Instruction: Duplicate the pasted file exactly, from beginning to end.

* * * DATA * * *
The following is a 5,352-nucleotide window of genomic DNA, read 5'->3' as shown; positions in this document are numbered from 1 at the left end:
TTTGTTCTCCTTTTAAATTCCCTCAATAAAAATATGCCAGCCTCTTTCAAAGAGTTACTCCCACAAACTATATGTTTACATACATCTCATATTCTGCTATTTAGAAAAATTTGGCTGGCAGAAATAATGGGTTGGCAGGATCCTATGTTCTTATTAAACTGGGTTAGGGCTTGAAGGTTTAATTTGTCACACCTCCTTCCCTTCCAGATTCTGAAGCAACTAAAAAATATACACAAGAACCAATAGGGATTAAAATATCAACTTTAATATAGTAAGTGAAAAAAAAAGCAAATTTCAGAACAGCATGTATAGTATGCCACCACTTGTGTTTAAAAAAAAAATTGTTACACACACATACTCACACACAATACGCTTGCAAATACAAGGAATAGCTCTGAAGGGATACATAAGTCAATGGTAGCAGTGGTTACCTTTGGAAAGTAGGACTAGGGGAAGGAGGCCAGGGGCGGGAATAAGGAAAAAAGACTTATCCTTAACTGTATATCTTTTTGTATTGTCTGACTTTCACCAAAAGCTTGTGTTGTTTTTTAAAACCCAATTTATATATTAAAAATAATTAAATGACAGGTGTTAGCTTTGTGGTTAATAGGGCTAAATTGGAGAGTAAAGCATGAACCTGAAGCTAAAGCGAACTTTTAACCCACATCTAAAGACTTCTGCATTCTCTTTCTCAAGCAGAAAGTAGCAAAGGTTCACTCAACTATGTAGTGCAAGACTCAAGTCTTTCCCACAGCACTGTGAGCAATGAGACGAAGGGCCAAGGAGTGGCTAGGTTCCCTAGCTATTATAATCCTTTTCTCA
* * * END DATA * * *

The following is a 5,352-nucleotide window of genomic DNA, read 5'->3' as shown; positions in this document are numbered from 1 at the left end:
TTTGTTCTCCTTTTAAATTCCCTCAATAAAAATATGCCAGCCTCTTTCAAAGAGTTACTCCCACAAACTATATGTTTACATACATCTCATATTCTGCTATTTAGAAAAATTTGGCTGGCAGAAATAATGGGTTGGCAGGATCCTATGTTCTTATTAAACTGGGTTAGGGCTTGAAGGTTTAATTTGTCACACCTCCTTCCCTTCCAGATTCTGAAGCAACTAAAAAATATACACAAGAACCAATAGGGATTAAAATATCAACTTTAATATAGTAAGTGAAAAAAAAAGCAAATTTCAGAACAGCATGTATAGTATGCCACCACTTGTGTTTAAAAAAAAAATTGTTACACACACATACTCACACACAATACGCTTGCAAATACAAGGAATAGCTCTGAAGGGATACATAAGTCAATGGTAGCAGTGGTTACCTTTGGAAAGTAGGACTAGGGGAAGGAGGCCAGGGGCGGGAATAAGGAAAAAAGACTTATCCTTAACTGTATATCTTTTTGTATTGTCTGACTTTCACCAAAAGCTTGTGTTGTTTTTTAAAACCCAATTTATATATTAAAAATAATTAAATGACAGGTGTTAGCTTTGTGGTTAATAGGGCTAAATTGGAGAGTAAAGCATGAACCTGAAGCTAAAGCGAACTTTTAACCCACATCTAAAGACTTCTGCATTCTCTTTCTCAAGCAGAAAGTAGCAAAGGTTCACTCAACTATGTAGTGCAAGACTCAAGTCTTTCCCACAGCACTGTGAGCAATGAGACGAAGGGCCAAGGAGTGGCTAGGTTCCCTAGCTATTATAATCCTTTTCTCA